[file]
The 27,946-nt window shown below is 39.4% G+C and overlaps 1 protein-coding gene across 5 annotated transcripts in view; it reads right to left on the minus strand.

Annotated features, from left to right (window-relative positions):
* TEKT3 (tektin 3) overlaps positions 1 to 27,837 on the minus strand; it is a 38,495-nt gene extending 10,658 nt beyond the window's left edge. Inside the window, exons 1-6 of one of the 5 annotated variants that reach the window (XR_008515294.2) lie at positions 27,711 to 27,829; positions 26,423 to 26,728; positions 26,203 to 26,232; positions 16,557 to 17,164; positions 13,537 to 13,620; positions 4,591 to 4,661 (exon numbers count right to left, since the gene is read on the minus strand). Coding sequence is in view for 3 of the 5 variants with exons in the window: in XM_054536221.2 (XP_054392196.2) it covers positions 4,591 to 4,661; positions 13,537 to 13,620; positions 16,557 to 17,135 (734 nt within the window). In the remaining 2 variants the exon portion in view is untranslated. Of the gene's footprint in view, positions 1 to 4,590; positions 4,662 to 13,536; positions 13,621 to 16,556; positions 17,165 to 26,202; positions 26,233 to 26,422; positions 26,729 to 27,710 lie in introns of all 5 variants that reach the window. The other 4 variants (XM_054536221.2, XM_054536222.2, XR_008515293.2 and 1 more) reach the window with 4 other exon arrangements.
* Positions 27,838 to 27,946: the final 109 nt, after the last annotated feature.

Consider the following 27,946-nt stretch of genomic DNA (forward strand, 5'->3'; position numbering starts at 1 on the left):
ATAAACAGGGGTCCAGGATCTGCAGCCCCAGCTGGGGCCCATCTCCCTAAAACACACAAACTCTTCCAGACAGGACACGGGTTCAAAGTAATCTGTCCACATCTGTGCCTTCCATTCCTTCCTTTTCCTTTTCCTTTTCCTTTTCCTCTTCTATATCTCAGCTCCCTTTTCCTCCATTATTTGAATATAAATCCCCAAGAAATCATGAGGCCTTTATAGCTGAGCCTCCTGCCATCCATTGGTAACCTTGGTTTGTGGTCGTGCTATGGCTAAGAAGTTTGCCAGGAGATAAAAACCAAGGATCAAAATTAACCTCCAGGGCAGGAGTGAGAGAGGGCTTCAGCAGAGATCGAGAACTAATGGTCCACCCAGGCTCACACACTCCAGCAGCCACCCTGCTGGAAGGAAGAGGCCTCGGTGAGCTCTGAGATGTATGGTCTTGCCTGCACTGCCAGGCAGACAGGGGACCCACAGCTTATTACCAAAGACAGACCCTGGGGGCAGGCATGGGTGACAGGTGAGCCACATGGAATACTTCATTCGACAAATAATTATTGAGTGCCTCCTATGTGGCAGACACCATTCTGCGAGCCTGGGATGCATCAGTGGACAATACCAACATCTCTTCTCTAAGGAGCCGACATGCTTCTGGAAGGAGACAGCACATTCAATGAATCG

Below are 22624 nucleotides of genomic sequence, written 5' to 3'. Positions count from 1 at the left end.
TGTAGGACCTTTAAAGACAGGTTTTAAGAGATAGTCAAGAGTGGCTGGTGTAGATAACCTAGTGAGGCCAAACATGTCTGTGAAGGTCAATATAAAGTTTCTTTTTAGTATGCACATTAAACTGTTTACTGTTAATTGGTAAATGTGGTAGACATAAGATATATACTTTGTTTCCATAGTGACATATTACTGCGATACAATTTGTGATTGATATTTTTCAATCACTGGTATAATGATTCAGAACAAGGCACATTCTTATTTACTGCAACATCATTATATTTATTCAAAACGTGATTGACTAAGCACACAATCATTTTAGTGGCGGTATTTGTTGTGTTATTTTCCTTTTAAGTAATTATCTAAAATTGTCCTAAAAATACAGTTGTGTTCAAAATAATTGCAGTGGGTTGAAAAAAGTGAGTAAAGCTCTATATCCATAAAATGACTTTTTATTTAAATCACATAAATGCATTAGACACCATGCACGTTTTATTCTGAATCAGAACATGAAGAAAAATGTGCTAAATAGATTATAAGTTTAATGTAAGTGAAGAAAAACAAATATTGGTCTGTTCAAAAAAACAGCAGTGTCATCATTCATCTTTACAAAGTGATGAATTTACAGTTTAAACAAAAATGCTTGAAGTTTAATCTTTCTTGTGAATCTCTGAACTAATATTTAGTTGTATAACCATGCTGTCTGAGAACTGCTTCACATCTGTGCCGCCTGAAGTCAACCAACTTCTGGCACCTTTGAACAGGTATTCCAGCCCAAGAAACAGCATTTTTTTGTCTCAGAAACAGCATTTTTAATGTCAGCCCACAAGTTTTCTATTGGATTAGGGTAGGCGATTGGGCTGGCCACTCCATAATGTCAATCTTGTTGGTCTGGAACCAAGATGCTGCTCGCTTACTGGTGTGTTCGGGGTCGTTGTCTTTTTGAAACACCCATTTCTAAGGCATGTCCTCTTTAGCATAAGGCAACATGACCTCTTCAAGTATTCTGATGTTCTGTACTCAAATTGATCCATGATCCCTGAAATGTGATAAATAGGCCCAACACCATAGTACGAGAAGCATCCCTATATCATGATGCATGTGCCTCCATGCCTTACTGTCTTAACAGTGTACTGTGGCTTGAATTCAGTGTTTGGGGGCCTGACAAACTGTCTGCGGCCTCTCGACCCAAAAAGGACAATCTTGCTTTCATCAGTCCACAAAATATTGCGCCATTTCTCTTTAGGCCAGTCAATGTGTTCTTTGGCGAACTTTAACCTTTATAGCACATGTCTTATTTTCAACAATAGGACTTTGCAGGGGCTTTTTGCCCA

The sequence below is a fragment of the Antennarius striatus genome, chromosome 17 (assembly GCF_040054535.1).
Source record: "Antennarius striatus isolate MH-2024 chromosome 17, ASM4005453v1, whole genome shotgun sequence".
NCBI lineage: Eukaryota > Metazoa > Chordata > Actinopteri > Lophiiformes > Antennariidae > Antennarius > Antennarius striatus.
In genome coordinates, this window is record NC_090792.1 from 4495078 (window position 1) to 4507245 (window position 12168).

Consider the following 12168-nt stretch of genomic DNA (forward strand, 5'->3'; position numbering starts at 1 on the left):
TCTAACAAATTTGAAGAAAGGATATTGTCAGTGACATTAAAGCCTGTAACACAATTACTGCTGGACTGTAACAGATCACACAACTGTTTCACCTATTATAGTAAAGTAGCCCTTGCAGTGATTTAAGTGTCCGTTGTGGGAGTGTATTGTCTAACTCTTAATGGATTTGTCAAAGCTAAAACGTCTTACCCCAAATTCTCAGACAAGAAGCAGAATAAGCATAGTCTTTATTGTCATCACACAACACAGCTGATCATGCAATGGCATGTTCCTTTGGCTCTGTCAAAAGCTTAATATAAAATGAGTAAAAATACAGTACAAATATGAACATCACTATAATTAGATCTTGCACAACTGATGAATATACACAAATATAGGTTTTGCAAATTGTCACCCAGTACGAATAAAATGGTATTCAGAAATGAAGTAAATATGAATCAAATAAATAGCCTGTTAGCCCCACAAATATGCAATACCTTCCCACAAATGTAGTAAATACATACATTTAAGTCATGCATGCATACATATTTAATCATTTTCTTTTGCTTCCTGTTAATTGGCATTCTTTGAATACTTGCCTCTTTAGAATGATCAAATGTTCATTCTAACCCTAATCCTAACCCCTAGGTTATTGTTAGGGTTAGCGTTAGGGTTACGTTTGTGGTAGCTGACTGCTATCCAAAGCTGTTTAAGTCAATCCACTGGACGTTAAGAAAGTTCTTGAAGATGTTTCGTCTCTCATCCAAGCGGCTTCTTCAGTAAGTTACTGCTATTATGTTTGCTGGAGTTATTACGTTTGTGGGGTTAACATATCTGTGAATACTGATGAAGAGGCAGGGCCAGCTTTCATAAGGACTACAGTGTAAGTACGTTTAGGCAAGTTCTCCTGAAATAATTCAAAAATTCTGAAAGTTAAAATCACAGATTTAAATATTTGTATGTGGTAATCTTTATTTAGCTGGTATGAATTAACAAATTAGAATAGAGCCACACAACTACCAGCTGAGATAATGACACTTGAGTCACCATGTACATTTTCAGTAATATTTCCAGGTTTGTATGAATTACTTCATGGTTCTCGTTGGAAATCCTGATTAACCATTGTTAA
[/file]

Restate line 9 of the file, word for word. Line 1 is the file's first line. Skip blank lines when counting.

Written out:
The sequence below is a fragment of the Antennarius striatus genome, chromosome 17 (assembly GCF_040054535.1).